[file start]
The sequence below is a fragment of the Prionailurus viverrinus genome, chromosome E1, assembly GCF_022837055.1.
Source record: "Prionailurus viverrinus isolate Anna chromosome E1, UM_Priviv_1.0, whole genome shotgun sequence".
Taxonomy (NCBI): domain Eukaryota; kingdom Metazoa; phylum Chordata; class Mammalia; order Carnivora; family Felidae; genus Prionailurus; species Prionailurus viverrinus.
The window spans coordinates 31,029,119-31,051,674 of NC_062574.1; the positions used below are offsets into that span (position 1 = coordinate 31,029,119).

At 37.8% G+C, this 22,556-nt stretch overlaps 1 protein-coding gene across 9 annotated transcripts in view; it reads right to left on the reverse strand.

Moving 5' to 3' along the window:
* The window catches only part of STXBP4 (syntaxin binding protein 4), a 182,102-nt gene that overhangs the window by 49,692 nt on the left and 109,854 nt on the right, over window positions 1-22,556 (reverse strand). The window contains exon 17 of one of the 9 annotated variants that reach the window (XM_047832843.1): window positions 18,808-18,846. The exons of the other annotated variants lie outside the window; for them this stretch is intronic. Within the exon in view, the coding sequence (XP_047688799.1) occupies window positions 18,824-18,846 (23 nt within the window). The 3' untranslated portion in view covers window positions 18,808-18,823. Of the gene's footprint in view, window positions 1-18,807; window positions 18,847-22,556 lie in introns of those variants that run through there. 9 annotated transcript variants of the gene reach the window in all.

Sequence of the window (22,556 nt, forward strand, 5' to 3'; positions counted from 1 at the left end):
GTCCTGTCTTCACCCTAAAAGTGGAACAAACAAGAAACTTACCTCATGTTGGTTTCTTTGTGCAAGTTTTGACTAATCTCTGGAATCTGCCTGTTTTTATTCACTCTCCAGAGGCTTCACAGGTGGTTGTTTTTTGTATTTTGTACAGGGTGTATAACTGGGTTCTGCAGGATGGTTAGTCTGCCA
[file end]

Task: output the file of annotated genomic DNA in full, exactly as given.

The sequence below is a fragment of the Prionailurus viverrinus genome, chromosome E1, assembly GCF_022837055.1.
Source record: "Prionailurus viverrinus isolate Anna chromosome E1, UM_Priviv_1.0, whole genome shotgun sequence".
Taxonomy (NCBI): domain Eukaryota; kingdom Metazoa; phylum Chordata; class Mammalia; order Carnivora; family Felidae; genus Prionailurus; species Prionailurus viverrinus.
The window spans coordinates 31,029,119-31,051,674 of NC_062574.1; the positions used below are offsets into that span (position 1 = coordinate 31,029,119).

At 37.8% G+C, this 22,556-nt stretch overlaps 1 protein-coding gene across 9 annotated transcripts in view; it reads right to left on the reverse strand.

Moving 5' to 3' along the window:
* The window catches only part of STXBP4 (syntaxin binding protein 4), a 182,102-nt gene that overhangs the window by 49,692 nt on the left and 109,854 nt on the right, over window positions 1-22,556 (reverse strand). The window contains exon 17 of one of the 9 annotated variants that reach the window (XM_047832843.1): window positions 18,808-18,846. The exons of the other annotated variants lie outside the window; for them this stretch is intronic. Within the exon in view, the coding sequence (XP_047688799.1) occupies window positions 18,824-18,846 (23 nt within the window). The 3' untranslated portion in view covers window positions 18,808-18,823. Of the gene's footprint in view, window positions 1-18,807; window positions 18,847-22,556 lie in introns of those variants that run through there. 9 annotated transcript variants of the gene reach the window in all.

Sequence of the window (22,556 nt, forward strand, 5' to 3'; positions counted from 1 at the left end):
GTCCTGTCTTCACCCTAAAAGTGGAACAAACAAGAAACTTACCTCATGTTGGTTTCTTTGTGCAAGTTTTGACTAATCTCTGGAATCTGCCTGTTTTTATTCACTCTCCAGAGGCTTCACAGGTGGTTGTTTTTTGTATTTTGTACAGGGTGTATAACTGGGTTCTGCAGGATGGTTAGTCTGCCA